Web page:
Athens, Ga. – The work and ongoing legacy of the late University of Georgia Distinguished Professor in educational psychology E. Paul Torrance will be celebrated at the National Association for Gifted Children’s annual convention Nov. 7-11 in Minneapolis.
Known around the world as the “Father of Creativity,” Torrance developed the Torrance Test for Creative Thinking as a faculty member at the University of Minnesota. The test became the benchmark method for quantifying creativity and created the platform for all research on the subject since.
To honor the Milledgeville, Ga. native, the NAGC will launch the first annual E. Paul Torrance Distinguished Lecture Series at this year’s conference. Canadian educational consultant Garnet Millar will moderate the first lecture which will focus on his book, The Torrance Kids at Mid-Life. Millar is a former provincial coordinator for Guidance and Counseling for the Alberta Government’s Special Education Branch. He recently published the revision of Torrance’s biography, E. Paul Torrance: The Creativity Man.
The conference will also host a “Torrance Kids Reunion,” in which at least 100 of the 215 children who attended two elementary schools in Minnesota from 1958-64 and participated in the landmark 40-year longitudinal study will meet again.
In addition, recipients of the Javits-Frasier Scholarship Program will be honored. The teacher training program honors the late New York politician Jacob Javits and the late Mary Frasier, a professor of educational psychology and founding director of UGA’s Torrance Center for Creativity and Talent Development. Frasier led the way in identifying under-served gifted children in Georgia. Her work resulted in the state tripling the number of African-American and quadrupling the number of Hispanic children in gifted/talented programs.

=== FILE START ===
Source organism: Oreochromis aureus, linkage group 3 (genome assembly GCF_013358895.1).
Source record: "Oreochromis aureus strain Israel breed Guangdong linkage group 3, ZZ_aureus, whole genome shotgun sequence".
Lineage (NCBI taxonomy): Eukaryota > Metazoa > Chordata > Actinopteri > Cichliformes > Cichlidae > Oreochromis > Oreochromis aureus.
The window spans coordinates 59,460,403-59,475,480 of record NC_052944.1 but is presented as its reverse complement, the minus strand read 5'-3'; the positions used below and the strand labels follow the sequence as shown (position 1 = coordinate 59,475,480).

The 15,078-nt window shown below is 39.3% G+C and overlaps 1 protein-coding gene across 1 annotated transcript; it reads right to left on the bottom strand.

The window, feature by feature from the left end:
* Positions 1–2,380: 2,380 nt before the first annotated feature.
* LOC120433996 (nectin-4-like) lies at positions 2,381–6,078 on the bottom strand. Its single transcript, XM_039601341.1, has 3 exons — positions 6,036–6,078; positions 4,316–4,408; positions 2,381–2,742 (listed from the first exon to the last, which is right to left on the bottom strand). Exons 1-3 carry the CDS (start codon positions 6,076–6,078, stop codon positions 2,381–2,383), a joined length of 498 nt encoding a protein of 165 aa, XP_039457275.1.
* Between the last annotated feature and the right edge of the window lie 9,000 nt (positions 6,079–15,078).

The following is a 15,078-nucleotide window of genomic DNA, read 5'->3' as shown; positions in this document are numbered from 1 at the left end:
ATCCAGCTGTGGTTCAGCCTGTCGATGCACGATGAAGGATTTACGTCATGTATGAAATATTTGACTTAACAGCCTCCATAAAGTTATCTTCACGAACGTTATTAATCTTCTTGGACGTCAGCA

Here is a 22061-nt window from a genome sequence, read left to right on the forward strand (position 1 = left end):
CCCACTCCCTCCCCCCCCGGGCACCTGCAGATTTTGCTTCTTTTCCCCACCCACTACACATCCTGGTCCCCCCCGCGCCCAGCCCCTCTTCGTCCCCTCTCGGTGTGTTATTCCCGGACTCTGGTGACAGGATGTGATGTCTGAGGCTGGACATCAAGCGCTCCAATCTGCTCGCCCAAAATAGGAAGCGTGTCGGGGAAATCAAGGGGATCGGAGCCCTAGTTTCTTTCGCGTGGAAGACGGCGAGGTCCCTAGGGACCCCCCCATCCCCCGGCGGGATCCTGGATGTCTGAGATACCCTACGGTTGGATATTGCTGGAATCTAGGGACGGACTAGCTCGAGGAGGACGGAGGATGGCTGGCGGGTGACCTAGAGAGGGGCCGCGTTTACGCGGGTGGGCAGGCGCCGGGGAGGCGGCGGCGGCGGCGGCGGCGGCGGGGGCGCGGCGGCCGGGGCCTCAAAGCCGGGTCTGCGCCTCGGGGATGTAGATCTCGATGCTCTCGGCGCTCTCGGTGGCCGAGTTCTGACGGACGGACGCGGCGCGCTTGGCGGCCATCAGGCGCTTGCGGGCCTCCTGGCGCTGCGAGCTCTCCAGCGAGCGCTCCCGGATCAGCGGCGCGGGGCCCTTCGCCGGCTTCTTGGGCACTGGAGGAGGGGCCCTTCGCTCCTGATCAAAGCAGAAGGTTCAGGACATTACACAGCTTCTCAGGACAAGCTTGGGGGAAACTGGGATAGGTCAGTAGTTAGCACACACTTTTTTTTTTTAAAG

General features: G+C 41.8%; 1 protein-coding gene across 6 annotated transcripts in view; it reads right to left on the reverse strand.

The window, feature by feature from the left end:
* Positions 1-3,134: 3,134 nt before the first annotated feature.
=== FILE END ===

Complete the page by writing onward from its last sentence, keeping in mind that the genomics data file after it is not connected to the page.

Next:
Torrance, who died in 2003, also created the Future Problem Solving Program and developed the Incubation Model of Teaching. He authored dozens of books and more than 2,000 published articles on creativity during the course of his career, making him one of the most published faculty members in UGA history.
He served as director of the University of Minnesota’s Bureau of Educational Research until 1966, when he joined the faculty at UGA. He served as chair of the department of educational psychology at UGA from 1966-78.
UGA’s Torrance Center, now based in the department of educational psychology and instructional technology, was established after Torrance retired in 1984 to continue his research into the development and evaluation of gifted and creative abilities in individuals from diverse age-groups, cultures and economic backgrounds.
The UGA center hosts a nationally recognized speaker on gifted and creative education in the E. Paul Torrance Lecture each spring. A search is currently under way for an endowed professor for the Torrance Professorship in the College of Education.